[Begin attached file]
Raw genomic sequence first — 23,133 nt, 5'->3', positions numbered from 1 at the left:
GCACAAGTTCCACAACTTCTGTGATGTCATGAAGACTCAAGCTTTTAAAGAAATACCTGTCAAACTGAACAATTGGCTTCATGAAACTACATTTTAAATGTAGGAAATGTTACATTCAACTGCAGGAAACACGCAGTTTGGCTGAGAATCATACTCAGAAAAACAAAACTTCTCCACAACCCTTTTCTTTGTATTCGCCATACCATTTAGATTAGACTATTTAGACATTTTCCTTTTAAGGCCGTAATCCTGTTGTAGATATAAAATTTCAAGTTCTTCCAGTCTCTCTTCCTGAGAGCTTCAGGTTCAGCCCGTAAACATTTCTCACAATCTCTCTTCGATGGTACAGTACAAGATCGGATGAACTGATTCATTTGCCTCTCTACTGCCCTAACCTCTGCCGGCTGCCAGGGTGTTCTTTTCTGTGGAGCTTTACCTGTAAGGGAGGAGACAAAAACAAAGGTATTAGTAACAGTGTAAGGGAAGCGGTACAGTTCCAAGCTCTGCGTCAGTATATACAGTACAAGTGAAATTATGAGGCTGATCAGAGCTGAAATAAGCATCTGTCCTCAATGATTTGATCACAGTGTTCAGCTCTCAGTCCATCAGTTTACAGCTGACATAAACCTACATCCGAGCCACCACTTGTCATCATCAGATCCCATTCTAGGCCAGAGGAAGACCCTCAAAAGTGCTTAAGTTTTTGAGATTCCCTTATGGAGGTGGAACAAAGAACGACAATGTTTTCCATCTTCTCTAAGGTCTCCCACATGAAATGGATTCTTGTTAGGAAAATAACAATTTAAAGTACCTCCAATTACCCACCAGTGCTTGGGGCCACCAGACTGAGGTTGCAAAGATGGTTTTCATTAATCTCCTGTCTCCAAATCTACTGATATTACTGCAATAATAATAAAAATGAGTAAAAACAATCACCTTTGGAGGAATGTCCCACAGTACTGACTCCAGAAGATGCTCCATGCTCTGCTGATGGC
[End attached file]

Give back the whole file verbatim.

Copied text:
Raw genomic sequence first — 23,133 nt, 5'->3', positions numbered from 1 at the left:
GCACAAGTTCCACAACTTCTGTGATGTCATGAAGACTCAAGCTTTTAAAGAAATACCTGTCAAACTGAACAATTGGCTTCATGAAACTACATTTTAAATGTAGGAAATGTTACATTCAACTGCAGGAAACACGCAGTTTGGCTGAGAATCATACTCAGAAAAACAAAACTTCTCCACAACCCTTTTCTTTGTATTCGCCATACCATTTAGATTAGACTATTTAGACATTTTCCTTTTAAGGCCGTAATCCTGTTGTAGATATAAAATTTCAAGTTCTTCCAGTCTCTCTTCCTGAGAGCTTCAGGTTCAGCCCGTAAACATTTCTCACAATCTCTCTTCGATGGTACAGTACAAGATCGGATGAACTGATTCATTTGCCTCTCTACTGCCCTAACCTCTGCCGGCTGCCAGGGTGTTCTTTTCTGTGGAGCTTTACCTGTAAGGGAGGAGACAAAAACAAAGGTATTAGTAACAGTGTAAGGGAAGCGGTACAGTTCCAAGCTCTGCGTCAGTATATACAGTACAAGTGAAATTATGAGGCTGATCAGAGCTGAAATAAGCATCTGTCCTCAATGATTTGATCACAGTGTTCAGCTCTCAGTCCATCAGTTTACAGCTGACATAAACCTACATCCGAGCCACCACTTGTCATCATCAGATCCCATTCTAGGCCAGAGGAAGACCCTCAAAAGTGCTTAAGTTTTTGAGATTCCCTTATGGAGGTGGAACAAAGAACGACAATGTTTTCCATCTTCTCTAAGGTCTCCCACATGAAATGGATTCTTGTTAGGAAAATAACAATTTAAAGTACCTCCAATTACCCACCAGTGCTTGGGGCCACCAGACTGAGGTTGCAAAGATGGTTTTCATTAATCTCCTGTCTCCAAATCTACTGATATTACTGCAATAATAATAAAAATGAGTAAAAACAATCACCTTTGGAGGAATGTCCCACAGTACTGACTCCAGAAGATGCTCCATGCTCTGCTGATGGC